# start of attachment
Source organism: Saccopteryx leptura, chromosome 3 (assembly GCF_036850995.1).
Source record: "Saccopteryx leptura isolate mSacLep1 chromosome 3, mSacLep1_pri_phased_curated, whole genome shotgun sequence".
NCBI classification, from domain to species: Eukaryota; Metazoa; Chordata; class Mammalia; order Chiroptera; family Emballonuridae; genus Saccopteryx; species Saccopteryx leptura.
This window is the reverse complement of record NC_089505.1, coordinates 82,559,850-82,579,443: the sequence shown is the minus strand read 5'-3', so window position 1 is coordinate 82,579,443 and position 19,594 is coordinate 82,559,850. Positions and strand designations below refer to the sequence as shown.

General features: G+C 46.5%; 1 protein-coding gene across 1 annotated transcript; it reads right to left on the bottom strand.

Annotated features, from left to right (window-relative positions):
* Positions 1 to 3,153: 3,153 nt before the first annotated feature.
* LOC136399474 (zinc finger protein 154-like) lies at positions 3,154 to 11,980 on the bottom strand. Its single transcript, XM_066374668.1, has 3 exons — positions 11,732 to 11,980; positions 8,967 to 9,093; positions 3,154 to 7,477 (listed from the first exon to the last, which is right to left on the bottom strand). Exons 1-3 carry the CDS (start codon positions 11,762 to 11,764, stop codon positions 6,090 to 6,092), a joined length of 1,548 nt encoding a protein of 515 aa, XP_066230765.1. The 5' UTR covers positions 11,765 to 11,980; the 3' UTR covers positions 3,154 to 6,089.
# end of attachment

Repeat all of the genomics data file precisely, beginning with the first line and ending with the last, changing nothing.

Source organism: Saccopteryx leptura, chromosome 3 (assembly GCF_036850995.1).
Source record: "Saccopteryx leptura isolate mSacLep1 chromosome 3, mSacLep1_pri_phased_curated, whole genome shotgun sequence".
NCBI classification, from domain to species: Eukaryota; Metazoa; Chordata; class Mammalia; order Chiroptera; family Emballonuridae; genus Saccopteryx; species Saccopteryx leptura.
This window is the reverse complement of record NC_089505.1, coordinates 82,559,850-82,579,443: the sequence shown is the minus strand read 5'-3', so window position 1 is coordinate 82,579,443 and position 19,594 is coordinate 82,559,850. Positions and strand designations below refer to the sequence as shown.

General features: G+C 46.5%; 1 protein-coding gene across 1 annotated transcript; it reads right to left on the bottom strand.

Annotated features, from left to right (window-relative positions):
* Positions 1 to 3,153: 3,153 nt before the first annotated feature.
* LOC136399474 (zinc finger protein 154-like) lies at positions 3,154 to 11,980 on the bottom strand. Its single transcript, XM_066374668.1, has 3 exons — positions 11,732 to 11,980; positions 8,967 to 9,093; positions 3,154 to 7,477 (listed from the first exon to the last, which is right to left on the bottom strand). Exons 1-3 carry the CDS (start codon positions 11,762 to 11,764, stop codon positions 6,090 to 6,092), a joined length of 1,548 nt encoding a protein of 515 aa, XP_066230765.1. The 5' UTR covers positions 11,765 to 11,980; the 3' UTR covers positions 3,154 to 6,089.